While the COVID-19 pandemic and subsequent quarantines drove down broad categories of ED presentation (with the largest declines observed in the pediatric population), certain types of recreation-driven injuries presented with greater frequency than in pre-pandemic years (Adjemian et al. 2021). This study demonstrates a concerning increase in firework-related injuries in 2020 compared to years prior. An increase in firework-related injuries was observed not only during the “hotspot” month of July, but throughout the year, suggesting that the pandemic impacted the epidemiology of firework-related injuries beyond traditional celebratory clusters. Indeed, the months of June through November saw a 2–6-fold increase in national injury estimates over the same months during the 2 preceding years. This increase in injuries was paralleled by a surge in consumer firework consumption as reported by the APA, with a corresponding drop in professional firework displays in 2020. The startling increase in firework-related injuries highlights the need for constant injury surveillance and most importantly for innovation in injury prevention program development and messaging, based on timely assessment of trends in injury epidemiology. Work by the CPSC in terms of surveillance and dissemination of information, and educational messaging efforts by organizations like the American Academy of Pediatrics should be expanded upon for greater impact.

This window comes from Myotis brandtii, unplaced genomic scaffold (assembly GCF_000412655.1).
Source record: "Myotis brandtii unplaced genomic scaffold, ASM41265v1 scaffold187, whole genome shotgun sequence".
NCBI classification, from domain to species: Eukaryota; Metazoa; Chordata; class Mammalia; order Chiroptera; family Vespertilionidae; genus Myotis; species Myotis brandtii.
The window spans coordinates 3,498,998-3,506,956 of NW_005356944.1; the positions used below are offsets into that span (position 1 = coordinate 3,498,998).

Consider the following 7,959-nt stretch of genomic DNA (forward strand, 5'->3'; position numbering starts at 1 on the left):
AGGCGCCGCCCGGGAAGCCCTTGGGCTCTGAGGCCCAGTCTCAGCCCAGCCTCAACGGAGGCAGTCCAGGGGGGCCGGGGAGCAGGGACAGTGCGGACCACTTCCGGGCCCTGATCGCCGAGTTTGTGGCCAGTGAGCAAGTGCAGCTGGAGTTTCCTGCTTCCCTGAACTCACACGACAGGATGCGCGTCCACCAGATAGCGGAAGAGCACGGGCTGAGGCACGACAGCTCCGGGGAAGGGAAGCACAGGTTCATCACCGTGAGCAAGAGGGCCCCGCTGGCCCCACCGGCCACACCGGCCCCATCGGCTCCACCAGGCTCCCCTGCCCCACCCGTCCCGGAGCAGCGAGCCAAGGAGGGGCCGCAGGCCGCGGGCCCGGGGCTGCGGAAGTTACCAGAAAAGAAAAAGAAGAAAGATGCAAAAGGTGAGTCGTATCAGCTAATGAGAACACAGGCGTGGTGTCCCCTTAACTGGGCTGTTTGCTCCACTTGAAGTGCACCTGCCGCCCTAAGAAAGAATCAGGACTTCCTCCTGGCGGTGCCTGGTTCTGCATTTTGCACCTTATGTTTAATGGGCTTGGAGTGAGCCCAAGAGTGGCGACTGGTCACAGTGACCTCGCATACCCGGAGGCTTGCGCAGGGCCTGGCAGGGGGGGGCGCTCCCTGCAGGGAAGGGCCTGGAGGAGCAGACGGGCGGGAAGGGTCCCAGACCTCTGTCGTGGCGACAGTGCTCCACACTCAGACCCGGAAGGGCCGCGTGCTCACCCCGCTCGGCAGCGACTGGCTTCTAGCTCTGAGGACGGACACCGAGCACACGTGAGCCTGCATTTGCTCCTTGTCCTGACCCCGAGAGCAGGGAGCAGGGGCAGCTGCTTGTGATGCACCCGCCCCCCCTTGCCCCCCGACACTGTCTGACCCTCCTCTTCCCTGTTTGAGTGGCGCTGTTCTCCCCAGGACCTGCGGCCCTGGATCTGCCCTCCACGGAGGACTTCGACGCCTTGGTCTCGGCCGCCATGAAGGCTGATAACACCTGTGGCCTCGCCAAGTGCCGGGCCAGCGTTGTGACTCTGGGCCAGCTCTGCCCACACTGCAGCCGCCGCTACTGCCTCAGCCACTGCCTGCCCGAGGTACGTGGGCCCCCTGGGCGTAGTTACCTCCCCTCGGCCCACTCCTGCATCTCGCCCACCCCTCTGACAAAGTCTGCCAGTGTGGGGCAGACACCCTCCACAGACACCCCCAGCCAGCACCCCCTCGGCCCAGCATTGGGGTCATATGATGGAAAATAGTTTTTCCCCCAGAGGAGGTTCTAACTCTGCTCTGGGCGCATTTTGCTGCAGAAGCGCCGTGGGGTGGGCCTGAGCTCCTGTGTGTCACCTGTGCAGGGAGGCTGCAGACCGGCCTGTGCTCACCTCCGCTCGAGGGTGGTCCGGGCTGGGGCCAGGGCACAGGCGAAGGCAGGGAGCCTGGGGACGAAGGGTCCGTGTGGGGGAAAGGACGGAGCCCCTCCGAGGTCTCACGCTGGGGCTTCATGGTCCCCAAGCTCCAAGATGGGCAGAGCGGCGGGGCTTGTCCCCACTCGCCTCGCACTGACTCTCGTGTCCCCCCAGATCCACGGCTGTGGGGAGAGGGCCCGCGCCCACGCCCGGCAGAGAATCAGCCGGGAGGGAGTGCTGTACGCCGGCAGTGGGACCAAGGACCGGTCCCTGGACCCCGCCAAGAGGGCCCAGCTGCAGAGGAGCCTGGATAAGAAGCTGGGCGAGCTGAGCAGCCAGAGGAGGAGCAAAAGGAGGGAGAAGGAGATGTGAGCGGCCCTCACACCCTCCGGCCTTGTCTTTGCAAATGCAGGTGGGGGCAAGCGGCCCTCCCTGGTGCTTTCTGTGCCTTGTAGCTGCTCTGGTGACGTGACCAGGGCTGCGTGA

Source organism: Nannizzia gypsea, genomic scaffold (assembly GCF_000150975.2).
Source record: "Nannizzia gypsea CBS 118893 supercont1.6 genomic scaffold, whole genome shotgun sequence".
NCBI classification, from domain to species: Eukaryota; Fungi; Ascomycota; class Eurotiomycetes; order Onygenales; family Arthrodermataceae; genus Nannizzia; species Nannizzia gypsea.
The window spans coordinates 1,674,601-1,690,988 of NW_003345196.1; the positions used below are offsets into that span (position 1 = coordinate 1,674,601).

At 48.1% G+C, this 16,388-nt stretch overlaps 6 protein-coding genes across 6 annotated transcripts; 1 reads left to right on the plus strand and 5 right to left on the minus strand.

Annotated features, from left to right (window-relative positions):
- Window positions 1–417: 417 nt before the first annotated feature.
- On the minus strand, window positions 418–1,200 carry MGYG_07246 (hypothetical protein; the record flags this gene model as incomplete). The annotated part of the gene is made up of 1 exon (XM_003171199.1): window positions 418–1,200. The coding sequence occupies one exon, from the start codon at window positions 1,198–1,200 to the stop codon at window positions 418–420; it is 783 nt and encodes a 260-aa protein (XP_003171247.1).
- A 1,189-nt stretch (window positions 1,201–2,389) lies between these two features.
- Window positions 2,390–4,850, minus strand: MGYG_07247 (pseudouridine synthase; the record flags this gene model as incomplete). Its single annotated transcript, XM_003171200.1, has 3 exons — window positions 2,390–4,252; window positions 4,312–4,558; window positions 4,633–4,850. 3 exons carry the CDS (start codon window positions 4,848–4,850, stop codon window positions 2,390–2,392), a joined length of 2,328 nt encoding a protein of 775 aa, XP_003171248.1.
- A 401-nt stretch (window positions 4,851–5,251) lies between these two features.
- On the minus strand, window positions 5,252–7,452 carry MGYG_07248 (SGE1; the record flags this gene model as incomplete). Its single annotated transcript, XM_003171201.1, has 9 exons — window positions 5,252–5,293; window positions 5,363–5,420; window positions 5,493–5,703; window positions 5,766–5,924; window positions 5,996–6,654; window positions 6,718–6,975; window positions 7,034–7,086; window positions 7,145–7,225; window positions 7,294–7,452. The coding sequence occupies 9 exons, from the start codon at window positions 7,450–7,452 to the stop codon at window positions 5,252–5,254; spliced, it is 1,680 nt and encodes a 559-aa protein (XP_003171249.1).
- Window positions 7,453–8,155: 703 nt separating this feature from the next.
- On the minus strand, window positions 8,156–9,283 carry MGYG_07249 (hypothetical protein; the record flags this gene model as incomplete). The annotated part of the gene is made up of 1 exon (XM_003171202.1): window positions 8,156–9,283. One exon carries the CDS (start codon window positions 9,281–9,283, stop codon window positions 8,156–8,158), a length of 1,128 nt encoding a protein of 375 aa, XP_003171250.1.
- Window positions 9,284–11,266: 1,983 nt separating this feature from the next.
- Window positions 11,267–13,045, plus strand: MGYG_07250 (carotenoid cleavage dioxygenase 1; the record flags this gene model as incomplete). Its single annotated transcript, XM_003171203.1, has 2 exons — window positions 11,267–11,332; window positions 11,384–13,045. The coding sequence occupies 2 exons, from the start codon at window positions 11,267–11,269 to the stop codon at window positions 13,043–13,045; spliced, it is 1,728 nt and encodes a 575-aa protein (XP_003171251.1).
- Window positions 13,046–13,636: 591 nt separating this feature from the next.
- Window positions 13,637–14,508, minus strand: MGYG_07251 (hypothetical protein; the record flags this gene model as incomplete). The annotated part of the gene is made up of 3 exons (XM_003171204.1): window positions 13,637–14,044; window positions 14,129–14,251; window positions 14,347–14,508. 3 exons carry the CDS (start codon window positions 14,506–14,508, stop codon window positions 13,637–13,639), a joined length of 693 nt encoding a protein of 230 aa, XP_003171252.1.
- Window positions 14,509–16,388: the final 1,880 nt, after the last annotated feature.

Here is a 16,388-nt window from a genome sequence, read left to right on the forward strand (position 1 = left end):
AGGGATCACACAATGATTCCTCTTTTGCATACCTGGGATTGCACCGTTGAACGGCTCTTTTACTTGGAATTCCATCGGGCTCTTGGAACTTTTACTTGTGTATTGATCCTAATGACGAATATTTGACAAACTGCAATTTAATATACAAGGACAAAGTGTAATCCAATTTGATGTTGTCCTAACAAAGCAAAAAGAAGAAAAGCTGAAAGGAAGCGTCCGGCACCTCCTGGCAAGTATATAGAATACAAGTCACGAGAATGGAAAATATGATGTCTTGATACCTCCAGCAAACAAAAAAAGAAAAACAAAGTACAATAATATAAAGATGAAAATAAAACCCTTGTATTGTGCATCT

A national lockdown, reduced public celebrations, and increased time at home may explain the increase in consumer firework sales which led to corresponding rise in injuries. Traditional firework displays produced for large communities were mostly cancelled during 2020 due to social distancing recommendations and federal mandates (Courtemanche et al. 2020; Creswell 2020), yet consumer firework consumption soared. Prior research has correlated increased firework sales with injuries (Morrissey et al. 2021). Furthermore, injuries are more common with consumer fireworks operated by novice operators compared to display fireworks operated by professionals (Canner et al. 2014; Sandvall et al. 2017). Review of the 2020 CPSC annual Fireworks Report revealed that patients aged 0–24 accounted for 49% of all injuries during fiscal year 2020. Fingers, hand, head, face, and eyes are the most commonly injured body parts and could lead to life-long disability (Allison Marier and Lee 2021).